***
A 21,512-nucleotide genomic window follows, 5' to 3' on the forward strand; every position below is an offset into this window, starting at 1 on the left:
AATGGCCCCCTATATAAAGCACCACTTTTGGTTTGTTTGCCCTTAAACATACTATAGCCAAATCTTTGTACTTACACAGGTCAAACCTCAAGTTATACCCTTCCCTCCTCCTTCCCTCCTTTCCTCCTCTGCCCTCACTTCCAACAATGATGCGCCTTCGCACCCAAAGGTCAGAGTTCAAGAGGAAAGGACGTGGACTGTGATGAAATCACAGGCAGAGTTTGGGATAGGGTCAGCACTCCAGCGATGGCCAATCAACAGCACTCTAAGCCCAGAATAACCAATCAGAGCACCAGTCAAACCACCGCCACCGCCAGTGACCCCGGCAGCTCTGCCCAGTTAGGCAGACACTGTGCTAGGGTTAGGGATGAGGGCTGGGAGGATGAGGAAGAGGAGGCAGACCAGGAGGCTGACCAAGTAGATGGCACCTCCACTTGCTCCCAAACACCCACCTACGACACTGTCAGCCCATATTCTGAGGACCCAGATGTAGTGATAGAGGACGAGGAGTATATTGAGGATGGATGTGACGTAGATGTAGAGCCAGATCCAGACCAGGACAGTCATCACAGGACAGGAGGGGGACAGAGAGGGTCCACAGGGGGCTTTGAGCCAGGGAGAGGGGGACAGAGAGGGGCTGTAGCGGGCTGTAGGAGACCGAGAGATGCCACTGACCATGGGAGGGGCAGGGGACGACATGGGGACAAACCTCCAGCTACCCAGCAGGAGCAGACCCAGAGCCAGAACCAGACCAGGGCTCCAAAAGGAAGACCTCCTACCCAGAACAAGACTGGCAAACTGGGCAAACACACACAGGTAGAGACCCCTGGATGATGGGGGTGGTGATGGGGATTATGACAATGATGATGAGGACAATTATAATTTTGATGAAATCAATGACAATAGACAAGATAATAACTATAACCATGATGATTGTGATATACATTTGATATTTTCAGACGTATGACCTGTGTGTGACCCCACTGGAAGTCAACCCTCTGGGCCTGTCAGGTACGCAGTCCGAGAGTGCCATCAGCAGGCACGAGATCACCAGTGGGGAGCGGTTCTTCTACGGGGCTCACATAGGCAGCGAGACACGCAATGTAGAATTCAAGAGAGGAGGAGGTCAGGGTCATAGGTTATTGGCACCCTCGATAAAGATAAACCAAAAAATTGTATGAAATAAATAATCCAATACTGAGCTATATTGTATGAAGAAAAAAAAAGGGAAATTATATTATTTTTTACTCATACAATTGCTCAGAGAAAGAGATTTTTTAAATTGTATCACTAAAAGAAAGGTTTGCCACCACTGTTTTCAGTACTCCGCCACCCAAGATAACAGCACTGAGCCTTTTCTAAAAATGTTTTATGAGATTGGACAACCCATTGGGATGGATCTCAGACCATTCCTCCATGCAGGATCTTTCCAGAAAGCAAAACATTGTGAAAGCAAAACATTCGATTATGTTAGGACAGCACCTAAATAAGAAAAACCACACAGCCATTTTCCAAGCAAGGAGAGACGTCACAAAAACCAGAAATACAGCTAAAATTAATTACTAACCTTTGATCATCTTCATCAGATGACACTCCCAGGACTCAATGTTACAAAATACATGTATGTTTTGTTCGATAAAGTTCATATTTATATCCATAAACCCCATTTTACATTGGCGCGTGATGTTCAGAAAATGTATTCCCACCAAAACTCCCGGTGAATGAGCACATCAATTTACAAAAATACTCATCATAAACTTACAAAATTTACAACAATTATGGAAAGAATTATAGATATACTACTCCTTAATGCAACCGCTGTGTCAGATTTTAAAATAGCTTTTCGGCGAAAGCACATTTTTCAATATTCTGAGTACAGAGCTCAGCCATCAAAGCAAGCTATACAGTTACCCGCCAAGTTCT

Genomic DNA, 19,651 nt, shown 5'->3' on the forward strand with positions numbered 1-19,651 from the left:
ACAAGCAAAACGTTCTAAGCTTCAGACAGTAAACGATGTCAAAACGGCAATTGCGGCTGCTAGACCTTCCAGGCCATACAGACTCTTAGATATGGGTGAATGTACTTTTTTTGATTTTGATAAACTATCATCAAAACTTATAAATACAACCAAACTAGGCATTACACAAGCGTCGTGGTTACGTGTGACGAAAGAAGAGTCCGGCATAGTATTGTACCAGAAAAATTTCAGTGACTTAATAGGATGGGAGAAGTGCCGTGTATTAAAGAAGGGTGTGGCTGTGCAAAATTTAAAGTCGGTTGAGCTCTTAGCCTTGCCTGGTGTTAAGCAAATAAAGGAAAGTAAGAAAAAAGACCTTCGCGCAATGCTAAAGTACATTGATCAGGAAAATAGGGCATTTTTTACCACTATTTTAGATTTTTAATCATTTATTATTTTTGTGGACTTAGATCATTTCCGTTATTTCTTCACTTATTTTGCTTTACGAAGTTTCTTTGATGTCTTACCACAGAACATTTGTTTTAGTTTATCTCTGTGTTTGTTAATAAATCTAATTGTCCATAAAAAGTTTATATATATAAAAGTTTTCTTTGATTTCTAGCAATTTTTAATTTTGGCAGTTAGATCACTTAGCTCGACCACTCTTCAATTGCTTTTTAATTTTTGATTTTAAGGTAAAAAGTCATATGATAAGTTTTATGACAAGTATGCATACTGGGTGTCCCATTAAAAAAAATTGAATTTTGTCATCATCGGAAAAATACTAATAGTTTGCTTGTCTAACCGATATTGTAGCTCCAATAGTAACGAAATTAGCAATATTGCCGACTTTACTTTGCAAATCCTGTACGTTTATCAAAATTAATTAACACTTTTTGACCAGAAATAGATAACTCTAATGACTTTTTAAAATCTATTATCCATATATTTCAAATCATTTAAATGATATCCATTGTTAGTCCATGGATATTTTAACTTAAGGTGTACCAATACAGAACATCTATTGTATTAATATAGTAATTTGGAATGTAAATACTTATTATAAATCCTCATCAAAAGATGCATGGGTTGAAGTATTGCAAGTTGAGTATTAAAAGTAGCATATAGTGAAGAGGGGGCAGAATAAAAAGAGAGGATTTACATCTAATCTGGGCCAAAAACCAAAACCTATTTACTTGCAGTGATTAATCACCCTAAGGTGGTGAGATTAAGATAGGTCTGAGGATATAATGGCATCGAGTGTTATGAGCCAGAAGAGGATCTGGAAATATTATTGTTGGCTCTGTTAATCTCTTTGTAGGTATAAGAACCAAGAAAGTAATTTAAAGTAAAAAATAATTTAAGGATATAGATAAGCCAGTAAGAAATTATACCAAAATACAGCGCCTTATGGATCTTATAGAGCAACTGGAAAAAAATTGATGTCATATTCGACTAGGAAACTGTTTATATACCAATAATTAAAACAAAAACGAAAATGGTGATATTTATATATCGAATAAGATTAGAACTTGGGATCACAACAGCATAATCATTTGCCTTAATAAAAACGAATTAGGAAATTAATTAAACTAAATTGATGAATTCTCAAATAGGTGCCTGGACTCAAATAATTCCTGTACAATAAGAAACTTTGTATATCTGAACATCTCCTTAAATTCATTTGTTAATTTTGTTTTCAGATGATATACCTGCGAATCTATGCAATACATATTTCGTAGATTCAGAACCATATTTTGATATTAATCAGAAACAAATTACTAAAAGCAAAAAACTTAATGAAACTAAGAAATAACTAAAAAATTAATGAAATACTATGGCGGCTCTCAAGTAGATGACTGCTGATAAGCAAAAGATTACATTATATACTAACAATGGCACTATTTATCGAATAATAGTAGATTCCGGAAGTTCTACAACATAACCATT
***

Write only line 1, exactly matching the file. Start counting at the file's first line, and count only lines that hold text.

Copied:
A 21,512-nucleotide genomic window follows, 5' to 3' on the forward strand; every position below is an offset into this window, starting at 1 on the left: